Samuel P. Jenkins
Vice President, Ethics
Boeing Integrated Defense Systems
"Raising the Bar on Integrity"
March 31, 2005
Thank you for that kind introduction.
It's a great privilege to be here. I want to first congratulate you on your annual TUBE (Tuskegee University Business and Engineering) conference. I know it has been a lot of hard work preparing for this week and that I'm the only thing standing between you and dinner. So I will be quick!
When I arrived at the Kellogg Conference Center today, I thought about my father-in-law, John Claybon, who walked this campus more than 50 years ago. A 1949 graduate, he tells some great stories about his time at Tuskegee.
As an employee of Boeing, I also thought about the Tuskegee Airmen, who learned to be military and commercial pilots at the former Tuskegee Institute here. I am proud that Tuskegee pilots flew our airplanes. Tuskegee pilots are legends. They persevered against the harshest prejudice, against great adversity and against the worst odds to attain their dreams to fly and serve our nation with honor.
I am proud that they flew our P-51 Mustang airplanes with the 12th Tactical U.S. Army Air Force and the 15th Strategic Army Air Force in World War II ... and that they never lost an airplane they escorted to enemy aircraft. Tuskegee Airmen are an inspiration and a reminder to all of us to do better and to "work together" to improve. They faced some of the fiercest headwinds both literally and figuratively to succeed. They had great integrity. Thank you again for inviting me to speak tonight and for the opportunity to reflect a little on my family and on my aerospace heritage.
"Integrity" is the centerpiece of my talk tonight. I want to share a few stories that match with the themes of your conference: learn from the past, embrace the present and expand opportunities for the future.
My first story is about President Woodrow Wilson, our 28th President of the United States. Reportedly President Wilson was, and I quote, "scrupulous to the degree of fanaticism on the point of avoiding any personal or family favoritism in appointments or the awarding of war contracts." The anecdotal story claims that one day, "A caller at the White House quite casually mentioned that the firm headed by a distant relative of the President had received a building contract." The story goes on to say, and I quote, "that although this might readily have been accepted as a legitimate and purely coincidental transaction, the President said in great agitation, 'It must be stopped at once.'" And it was. The President's action was unpopular with his family and created a breach that allegedly never healed, but our nation was served well with his respect for fairness and his high degree of integrity.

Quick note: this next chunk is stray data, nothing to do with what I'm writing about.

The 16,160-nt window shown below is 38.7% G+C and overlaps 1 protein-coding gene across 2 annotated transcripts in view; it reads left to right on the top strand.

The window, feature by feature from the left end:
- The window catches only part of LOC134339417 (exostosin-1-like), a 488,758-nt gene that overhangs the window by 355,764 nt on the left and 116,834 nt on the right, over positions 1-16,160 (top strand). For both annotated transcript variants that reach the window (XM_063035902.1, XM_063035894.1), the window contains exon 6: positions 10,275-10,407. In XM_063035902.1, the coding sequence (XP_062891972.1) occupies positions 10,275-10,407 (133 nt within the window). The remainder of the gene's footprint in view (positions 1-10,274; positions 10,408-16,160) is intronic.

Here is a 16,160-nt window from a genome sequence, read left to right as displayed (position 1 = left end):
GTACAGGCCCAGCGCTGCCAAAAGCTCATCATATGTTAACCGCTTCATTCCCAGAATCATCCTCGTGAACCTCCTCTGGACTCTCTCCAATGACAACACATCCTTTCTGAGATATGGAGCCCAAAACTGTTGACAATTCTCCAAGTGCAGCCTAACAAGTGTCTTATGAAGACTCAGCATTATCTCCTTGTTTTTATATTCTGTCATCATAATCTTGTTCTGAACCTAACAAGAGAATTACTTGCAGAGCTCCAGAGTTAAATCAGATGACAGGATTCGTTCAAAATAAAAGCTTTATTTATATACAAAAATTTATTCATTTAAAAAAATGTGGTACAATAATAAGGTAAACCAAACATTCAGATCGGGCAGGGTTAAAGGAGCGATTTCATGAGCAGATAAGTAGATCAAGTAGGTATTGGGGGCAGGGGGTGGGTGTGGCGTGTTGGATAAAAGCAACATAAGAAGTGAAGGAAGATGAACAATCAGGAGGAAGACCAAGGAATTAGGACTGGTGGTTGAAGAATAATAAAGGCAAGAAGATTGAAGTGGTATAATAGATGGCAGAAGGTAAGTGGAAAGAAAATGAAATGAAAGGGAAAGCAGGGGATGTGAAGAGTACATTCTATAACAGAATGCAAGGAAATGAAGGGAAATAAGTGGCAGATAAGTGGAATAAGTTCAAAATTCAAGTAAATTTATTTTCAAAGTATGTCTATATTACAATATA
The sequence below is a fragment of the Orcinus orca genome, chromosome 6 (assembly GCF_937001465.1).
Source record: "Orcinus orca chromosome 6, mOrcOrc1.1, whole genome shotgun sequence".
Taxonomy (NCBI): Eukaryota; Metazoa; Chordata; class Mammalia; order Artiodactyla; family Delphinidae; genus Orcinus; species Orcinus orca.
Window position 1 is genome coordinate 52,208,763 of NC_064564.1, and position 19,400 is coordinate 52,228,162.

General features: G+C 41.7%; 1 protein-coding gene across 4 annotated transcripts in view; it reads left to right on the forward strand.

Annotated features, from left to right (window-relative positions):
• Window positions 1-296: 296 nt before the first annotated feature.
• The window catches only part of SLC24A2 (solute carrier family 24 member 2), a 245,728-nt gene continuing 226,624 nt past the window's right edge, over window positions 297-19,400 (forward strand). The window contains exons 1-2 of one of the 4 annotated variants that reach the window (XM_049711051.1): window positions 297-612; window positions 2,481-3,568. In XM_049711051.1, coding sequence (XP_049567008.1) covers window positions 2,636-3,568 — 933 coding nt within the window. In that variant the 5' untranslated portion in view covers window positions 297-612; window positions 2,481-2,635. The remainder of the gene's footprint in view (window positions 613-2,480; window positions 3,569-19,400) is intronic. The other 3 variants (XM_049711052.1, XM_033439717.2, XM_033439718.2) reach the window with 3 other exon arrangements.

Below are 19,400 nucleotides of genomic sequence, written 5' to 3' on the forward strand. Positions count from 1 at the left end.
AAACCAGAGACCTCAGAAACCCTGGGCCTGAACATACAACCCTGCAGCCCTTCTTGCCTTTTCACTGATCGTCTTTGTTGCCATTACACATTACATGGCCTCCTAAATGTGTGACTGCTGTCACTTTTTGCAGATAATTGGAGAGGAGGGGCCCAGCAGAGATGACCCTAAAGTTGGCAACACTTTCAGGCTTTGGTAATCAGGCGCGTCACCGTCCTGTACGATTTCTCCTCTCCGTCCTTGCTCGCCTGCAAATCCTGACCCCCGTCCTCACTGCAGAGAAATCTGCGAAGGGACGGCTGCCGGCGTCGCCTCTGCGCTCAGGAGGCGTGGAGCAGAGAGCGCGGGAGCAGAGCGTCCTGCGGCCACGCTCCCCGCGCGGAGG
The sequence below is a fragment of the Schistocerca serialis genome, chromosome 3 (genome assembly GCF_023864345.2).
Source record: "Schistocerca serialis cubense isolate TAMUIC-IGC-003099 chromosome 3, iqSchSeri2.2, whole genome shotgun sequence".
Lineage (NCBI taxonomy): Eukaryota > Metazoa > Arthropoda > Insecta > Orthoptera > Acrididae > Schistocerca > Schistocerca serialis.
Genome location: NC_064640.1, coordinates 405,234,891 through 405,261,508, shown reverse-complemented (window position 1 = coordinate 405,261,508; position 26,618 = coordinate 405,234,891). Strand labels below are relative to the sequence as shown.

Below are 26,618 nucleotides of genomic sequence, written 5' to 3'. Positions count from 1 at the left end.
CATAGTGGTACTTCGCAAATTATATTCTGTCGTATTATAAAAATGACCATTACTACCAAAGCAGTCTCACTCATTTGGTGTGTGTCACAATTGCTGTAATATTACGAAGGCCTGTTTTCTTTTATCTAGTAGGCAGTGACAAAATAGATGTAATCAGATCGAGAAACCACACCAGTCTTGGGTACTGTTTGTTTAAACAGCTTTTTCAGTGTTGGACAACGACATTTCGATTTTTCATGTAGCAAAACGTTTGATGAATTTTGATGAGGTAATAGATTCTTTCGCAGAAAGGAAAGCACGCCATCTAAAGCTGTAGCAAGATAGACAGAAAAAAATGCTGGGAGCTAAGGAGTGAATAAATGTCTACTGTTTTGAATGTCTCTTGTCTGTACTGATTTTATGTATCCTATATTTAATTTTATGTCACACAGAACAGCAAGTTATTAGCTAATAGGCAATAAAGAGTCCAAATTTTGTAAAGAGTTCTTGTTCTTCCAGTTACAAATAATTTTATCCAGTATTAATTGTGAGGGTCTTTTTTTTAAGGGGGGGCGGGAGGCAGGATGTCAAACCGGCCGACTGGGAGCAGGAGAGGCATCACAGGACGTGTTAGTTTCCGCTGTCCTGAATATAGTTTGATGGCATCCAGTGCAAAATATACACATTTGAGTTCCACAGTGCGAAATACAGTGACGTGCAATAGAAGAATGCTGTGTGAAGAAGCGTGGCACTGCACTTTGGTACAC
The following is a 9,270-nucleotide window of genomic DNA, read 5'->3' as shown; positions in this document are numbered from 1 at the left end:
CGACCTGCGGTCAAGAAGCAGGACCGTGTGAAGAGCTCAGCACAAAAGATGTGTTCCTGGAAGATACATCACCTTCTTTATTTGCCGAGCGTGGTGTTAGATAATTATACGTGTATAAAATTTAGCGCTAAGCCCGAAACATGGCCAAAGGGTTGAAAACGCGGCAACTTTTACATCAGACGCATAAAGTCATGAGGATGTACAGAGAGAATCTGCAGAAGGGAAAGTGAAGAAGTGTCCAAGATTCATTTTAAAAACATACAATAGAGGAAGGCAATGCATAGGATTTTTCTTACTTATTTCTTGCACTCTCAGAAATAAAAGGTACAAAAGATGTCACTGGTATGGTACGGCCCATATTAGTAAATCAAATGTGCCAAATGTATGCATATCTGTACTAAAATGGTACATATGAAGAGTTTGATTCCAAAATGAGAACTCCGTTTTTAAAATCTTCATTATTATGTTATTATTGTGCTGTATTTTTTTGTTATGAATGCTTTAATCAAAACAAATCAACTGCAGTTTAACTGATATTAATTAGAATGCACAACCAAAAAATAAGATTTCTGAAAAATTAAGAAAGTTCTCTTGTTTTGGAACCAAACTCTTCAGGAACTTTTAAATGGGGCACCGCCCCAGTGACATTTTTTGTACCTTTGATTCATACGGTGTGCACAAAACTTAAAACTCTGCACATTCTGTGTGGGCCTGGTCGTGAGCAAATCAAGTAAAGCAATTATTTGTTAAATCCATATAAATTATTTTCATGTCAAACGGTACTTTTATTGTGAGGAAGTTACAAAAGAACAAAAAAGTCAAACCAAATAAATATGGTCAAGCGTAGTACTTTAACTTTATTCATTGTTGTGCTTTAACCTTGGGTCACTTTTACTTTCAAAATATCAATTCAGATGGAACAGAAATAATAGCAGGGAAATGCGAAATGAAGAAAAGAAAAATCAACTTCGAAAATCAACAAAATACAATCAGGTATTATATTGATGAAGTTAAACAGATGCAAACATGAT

I believe we can always learn from the past.
The next story is about me. Last year I fulfilled a 30-year promise to myself and enrolled in graduate school. As of last week, I am halfway through the program, having just completed my Managerial Finance course. It is with some measure of pride that I can report I have a 4.0 average. It's okay to applaud.
Going into the program my hope was to do well, but I did not expect at this point to have "aced" all the courses. Well, as we tend to do I have adjusted my expectations upward, and I now expect to finish the program with nothing less than all A's on exams and as a final grade.
Last month, I took my Finance midterm and was mortified when the instructor announced that the average score was 80 percent. My fear turned to jubilation when I received my paper and learned that I had earned 96 percent. The instructor reviewed the test with the class, and I was busy recalculating my scores just in case I really had a 97 or 99 percent When the calculator screen showed 89 percent, I rationally figured that I had missed some points. I ran the numbers again and again, and 89 percent kept appearing.
"Okay," I thought to myself, "if I just keep my mouth shut, no one will ever know, and I won't have to work as hard on the final." My gut told me otherwise. The goal of "acing" everything wasn't nearly as important as my personal integrity, and so I talked to my professor at the end of the class.